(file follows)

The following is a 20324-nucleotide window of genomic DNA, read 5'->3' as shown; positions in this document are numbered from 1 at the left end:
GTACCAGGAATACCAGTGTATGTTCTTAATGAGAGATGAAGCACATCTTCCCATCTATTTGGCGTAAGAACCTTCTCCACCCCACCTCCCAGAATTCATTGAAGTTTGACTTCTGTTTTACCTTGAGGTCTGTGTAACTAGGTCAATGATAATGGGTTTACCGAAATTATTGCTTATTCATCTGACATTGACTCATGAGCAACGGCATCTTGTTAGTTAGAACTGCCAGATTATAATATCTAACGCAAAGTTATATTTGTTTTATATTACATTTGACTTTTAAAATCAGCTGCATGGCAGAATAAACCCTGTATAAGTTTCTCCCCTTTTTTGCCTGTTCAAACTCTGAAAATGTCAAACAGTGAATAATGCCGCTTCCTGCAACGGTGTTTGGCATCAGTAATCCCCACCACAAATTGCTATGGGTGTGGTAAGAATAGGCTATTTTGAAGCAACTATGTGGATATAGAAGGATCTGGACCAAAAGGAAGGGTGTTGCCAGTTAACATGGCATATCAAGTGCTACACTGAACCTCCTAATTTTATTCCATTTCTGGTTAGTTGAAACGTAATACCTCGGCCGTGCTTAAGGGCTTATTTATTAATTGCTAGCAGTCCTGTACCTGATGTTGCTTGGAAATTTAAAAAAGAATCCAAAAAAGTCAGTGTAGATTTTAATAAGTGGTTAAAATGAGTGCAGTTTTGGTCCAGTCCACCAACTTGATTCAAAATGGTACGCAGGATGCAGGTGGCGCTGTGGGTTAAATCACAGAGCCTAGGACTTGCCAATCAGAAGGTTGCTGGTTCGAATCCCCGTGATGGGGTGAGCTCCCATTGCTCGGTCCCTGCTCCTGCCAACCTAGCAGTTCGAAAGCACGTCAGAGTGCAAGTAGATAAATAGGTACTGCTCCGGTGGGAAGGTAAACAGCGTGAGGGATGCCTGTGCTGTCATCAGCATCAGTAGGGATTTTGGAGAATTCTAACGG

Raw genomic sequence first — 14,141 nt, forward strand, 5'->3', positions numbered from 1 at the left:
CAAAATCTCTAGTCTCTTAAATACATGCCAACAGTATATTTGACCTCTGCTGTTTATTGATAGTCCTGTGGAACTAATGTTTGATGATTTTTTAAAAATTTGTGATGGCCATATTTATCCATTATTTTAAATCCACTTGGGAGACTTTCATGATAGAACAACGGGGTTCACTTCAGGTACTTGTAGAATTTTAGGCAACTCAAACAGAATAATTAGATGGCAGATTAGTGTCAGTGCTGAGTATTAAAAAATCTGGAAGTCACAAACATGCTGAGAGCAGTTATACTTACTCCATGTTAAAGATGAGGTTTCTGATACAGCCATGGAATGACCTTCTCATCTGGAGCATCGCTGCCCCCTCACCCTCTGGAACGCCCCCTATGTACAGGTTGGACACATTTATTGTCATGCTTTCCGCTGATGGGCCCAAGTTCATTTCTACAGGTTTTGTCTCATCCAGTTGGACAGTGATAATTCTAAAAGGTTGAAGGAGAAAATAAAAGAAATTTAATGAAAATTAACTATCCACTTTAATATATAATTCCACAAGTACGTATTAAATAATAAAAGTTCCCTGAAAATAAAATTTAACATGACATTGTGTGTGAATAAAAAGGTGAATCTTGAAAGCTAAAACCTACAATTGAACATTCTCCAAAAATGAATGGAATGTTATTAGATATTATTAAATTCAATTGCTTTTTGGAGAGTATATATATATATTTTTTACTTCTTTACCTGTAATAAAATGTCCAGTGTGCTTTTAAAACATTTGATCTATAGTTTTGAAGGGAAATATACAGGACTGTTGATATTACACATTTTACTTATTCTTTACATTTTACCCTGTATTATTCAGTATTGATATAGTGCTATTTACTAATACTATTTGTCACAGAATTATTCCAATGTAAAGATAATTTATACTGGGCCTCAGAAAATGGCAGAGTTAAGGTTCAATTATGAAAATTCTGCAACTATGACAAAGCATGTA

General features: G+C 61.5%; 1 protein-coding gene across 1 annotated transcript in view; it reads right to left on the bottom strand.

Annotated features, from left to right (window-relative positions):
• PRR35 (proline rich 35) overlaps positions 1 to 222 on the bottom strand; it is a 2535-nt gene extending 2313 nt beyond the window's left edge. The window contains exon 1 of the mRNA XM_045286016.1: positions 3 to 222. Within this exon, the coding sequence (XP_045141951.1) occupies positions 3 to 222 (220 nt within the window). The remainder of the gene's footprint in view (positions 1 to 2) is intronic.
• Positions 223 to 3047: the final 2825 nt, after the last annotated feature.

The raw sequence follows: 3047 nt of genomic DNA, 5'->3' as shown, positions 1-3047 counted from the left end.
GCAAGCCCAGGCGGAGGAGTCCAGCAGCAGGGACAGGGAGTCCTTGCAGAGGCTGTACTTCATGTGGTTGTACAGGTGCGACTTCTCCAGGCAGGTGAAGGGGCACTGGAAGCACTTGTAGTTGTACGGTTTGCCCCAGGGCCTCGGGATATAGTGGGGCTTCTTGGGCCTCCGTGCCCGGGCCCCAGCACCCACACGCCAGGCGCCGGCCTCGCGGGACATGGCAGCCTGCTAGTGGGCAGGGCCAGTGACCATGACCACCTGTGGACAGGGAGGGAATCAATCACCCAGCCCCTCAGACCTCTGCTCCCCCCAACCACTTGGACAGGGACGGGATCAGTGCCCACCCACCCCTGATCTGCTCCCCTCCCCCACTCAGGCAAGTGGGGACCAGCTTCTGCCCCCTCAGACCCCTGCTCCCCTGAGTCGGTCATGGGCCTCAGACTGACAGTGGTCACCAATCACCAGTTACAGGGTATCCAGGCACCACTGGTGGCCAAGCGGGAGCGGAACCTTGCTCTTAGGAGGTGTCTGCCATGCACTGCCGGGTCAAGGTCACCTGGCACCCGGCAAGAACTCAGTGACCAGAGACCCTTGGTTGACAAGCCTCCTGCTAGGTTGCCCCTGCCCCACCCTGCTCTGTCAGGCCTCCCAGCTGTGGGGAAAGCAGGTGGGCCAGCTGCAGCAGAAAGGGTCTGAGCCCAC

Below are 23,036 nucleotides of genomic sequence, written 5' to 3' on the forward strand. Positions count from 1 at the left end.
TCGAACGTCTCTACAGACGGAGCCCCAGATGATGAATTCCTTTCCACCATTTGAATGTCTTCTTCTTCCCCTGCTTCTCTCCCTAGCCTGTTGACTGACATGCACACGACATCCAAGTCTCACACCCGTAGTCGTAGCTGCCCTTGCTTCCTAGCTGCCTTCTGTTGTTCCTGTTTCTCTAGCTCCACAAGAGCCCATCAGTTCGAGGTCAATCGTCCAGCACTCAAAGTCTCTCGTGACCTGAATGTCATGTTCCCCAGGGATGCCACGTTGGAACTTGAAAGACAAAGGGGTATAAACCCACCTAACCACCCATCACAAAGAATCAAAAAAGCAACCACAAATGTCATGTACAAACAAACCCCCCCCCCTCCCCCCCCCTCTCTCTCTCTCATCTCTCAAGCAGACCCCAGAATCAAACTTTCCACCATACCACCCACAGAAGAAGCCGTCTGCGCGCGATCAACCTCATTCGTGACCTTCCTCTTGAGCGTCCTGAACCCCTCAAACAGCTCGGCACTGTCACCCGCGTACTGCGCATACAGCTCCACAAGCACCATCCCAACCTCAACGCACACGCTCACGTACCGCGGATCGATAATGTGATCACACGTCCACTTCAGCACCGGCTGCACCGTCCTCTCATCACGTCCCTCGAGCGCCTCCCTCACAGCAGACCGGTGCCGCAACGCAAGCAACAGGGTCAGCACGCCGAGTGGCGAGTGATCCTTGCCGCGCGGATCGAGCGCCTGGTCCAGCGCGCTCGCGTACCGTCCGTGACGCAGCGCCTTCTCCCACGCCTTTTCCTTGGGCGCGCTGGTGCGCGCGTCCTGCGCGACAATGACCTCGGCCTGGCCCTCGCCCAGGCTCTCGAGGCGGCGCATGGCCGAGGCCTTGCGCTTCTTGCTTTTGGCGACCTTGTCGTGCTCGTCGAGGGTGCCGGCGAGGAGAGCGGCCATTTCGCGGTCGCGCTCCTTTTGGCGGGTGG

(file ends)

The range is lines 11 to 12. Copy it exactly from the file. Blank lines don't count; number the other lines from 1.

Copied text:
Below are 23,036 nucleotides of genomic sequence, written 5' to 3' on the forward strand. Positions count from 1 at the left end.
TCGAACGTCTCTACAGACGGAGCCCCAGATGATGAATTCCTTTCCACCATTTGAATGTCTTCTTCTTCCCCTGCTTCTCTCCCTAGCCTGTTGACTGACATGCACACGACATCCAAGTCTCACACCCGTAGTCGTAGCTGCCCTTGCTTCCTAGCTGCCTTCTGTTGTTCCTGTTTCTCTAGCTCCACAAGAGCCCATCAGTTCGAGGTCAATCGTCCAGCACTCAAAGTCTCTCGTGACCTGAATGTCATGTTCCCCAGGGATGCCACGTTGGAACTTGAAAGACAAAGGGGTATAAACCCACCTAACCACCCATCACAAAGAATCAAAAAAGCAACCACAAATGTCATGTACAAACAAACCCCCCCCCCTCCCCCCCCCTCTCTCTCTCTCATCTCTCAAGCAGACCCCAGAATCAAACTTTCCACCATACCACCCACAGAAGAAGCCGTCTGCGCGCGATCAACCTCATTCGTGACCTTCCTCTTGAGCGTCCTGAACCCCTCAAACAGCTCGGCACTGTCACCCGCGTACTGCGCATACAGCTCCACAAGCACCATCCCAACCTCAACGCACACGCTCACGTACCGCGGATCGATAATGTGATCACACGTCCACTTCAGCACCGGCTGCACCGTCCTCTCATCACGTCCCTCGAGCGCCTCCCTCACAGCAGACCGGTGCCGCAACGCAAGCAACAGGGTCAGCACGCCGAGTGGCGAGTGATCCTTGCCGCGCGGATCGAGCGCCTGGTCCAGCGCGCTCGCGTACCGTCCGTGACGCAGCGCCTTCTCCCACGCCTTTTCCTTGGGCGCGCTGGTGCGCGCGTCCTGCGCGACAATGACCTCGGCCTGGCCCTCGCCCAGGCTCTCGAGGCGGCGCATGGCCGAGGCCTTGCGCTTCTTGCTTTTGGCGACCTTGTCGTGCTCGTCGAGGGTGCCGGCGAGGAGAGCGGCCATTTCGCGGTCGCGCTCCTTTTGGCGGGTGG